The special rules that apply to Retail Leases include the following:-
- Landlords cannot charge tenants for lease preparation legal fees or the cost of obtaining its mortgagee’s consent to the lease. Legal fees for lease preparation can, however, be recovered if after giving its go-ahead, the tenant declines to sign the lease;
- Pre-lease disclosure is mandatory;
- Tenants are required to obtain legal and financial advice before entering into the lease and must obtain certificates to that effect;
- Rent reviews and escalation are regulated;
- Tenants gain protection in relation to the exercise of options;
- Assignors and their personal guarantors can be released from future liability;
- Compensation is payable by the lessor in the event of a business disturbance, demolition or relocation;
- Make good obligations at the end of a tenancy are clarified;
- Disputes can be adjudicated by the Queensland Civil and Administrative Tribunal (QCAT).
Sub-lessees, franchisees and assignees are also entitled to pre-lease disclosure from the landlord. Likewise, a sitting tenant who exercises a renewal option. When a retail business is sold, its owner must give the buyer – in its capacity as assignee of the lease – and “Assignor Disclosure Statement” and a copy of the current lease before entering into the business sale contract.
Their disclosure is required to be given to the incoming tenant at least 7 days before entering into the lease. This period can be shortened by the incoming tenant so as to permit the disclosure to be given immediately prior to its entry into of the lease. But if given after that time or if it is materially incomplete or misleading, the landlord may be required to pay the tenant “reasonable compensation” and the tenant may be able to terminate the lease.
The following rules apply to rent reviews in retail leases:-
- Rent cannot be escalated according to whichever of two or more methods would result in a higher rent;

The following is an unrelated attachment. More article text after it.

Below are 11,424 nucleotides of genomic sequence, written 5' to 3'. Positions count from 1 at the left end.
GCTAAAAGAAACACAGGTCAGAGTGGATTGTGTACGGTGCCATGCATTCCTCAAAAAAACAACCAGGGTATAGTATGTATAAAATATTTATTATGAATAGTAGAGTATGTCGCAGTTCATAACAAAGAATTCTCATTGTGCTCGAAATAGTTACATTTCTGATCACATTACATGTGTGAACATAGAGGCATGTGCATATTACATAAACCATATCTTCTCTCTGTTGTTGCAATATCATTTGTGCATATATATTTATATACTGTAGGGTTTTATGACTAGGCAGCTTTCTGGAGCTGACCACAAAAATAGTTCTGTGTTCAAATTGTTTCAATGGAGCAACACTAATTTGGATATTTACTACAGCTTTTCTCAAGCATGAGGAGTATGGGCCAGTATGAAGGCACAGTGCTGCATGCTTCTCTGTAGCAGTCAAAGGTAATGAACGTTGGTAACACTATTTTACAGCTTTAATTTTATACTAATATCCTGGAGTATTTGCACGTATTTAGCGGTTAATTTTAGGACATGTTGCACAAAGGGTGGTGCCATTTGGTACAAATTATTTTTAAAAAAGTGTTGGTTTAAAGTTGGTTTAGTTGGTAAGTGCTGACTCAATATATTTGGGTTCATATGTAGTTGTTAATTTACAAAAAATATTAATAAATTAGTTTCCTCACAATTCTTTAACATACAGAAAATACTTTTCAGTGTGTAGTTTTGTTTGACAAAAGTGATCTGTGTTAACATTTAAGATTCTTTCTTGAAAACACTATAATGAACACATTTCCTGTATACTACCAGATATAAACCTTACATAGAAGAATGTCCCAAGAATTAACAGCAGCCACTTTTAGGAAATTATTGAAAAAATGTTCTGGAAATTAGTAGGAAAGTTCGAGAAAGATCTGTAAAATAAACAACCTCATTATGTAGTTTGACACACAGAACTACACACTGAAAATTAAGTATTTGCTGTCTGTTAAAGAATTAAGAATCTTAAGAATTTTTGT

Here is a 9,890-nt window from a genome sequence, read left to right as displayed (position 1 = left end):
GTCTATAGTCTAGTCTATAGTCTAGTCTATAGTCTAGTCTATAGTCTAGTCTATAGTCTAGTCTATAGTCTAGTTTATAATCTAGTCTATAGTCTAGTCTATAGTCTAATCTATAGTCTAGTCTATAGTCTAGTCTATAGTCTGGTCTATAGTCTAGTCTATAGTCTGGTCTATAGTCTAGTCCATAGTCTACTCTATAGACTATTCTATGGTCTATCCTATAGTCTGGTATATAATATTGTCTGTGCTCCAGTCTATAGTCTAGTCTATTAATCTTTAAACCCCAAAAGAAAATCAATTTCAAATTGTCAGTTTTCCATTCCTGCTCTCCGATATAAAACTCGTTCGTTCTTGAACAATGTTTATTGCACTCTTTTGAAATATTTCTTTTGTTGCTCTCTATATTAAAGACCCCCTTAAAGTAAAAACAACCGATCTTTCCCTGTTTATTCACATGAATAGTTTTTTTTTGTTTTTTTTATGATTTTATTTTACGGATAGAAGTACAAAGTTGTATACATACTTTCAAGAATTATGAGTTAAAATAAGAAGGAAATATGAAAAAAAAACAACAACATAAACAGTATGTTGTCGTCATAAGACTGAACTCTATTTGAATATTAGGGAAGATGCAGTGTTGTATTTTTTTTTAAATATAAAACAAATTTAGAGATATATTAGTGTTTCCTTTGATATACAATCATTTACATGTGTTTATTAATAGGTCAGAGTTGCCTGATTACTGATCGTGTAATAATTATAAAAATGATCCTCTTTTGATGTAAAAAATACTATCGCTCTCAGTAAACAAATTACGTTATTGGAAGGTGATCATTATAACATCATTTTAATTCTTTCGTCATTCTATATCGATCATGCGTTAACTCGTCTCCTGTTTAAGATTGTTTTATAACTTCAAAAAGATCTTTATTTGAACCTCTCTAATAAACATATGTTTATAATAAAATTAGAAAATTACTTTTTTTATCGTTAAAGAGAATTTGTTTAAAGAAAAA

- Rent reviews to “market” must be conducted by a Specialist Retail Valuer according to a statutory methodology;
- A method of review that prevents any rent decrease is void.
When a tenant exercises an option – unless rent has been agreed in advance – the tenant takes the risk as to level of rent that will be determined in the “market” review process.
In a retail lease, the tenant can – six months prior to the option exercise date – request the lessor to determine the “market rent”. Regardless of the period specified in the lease, the tenant is then entitled to exercise its renewal within 21 days of its receipt of the written market rent determination. The tenant can from then on-site to accept the rent as determined negotiated different rent for the renewal period or decide not to renew.
Release of assignor
On assignment of a lease, the assignor generally retains liability to the landlord should the assignee default – at least up until the end of the original lease term. In the retail context, provided an assignor complies with its disclosure obligation to the assignee of the lease, the assignor and its personal guarantors are immediately released from this potential liability.
All leases contain make good provisions i.e. an obligation on the tenant to restore the premises to their pre-lease condition. Such a provision in the retail leases however avoids unless particulars of the nature and extent and timing of the work required to be done are clearly set out.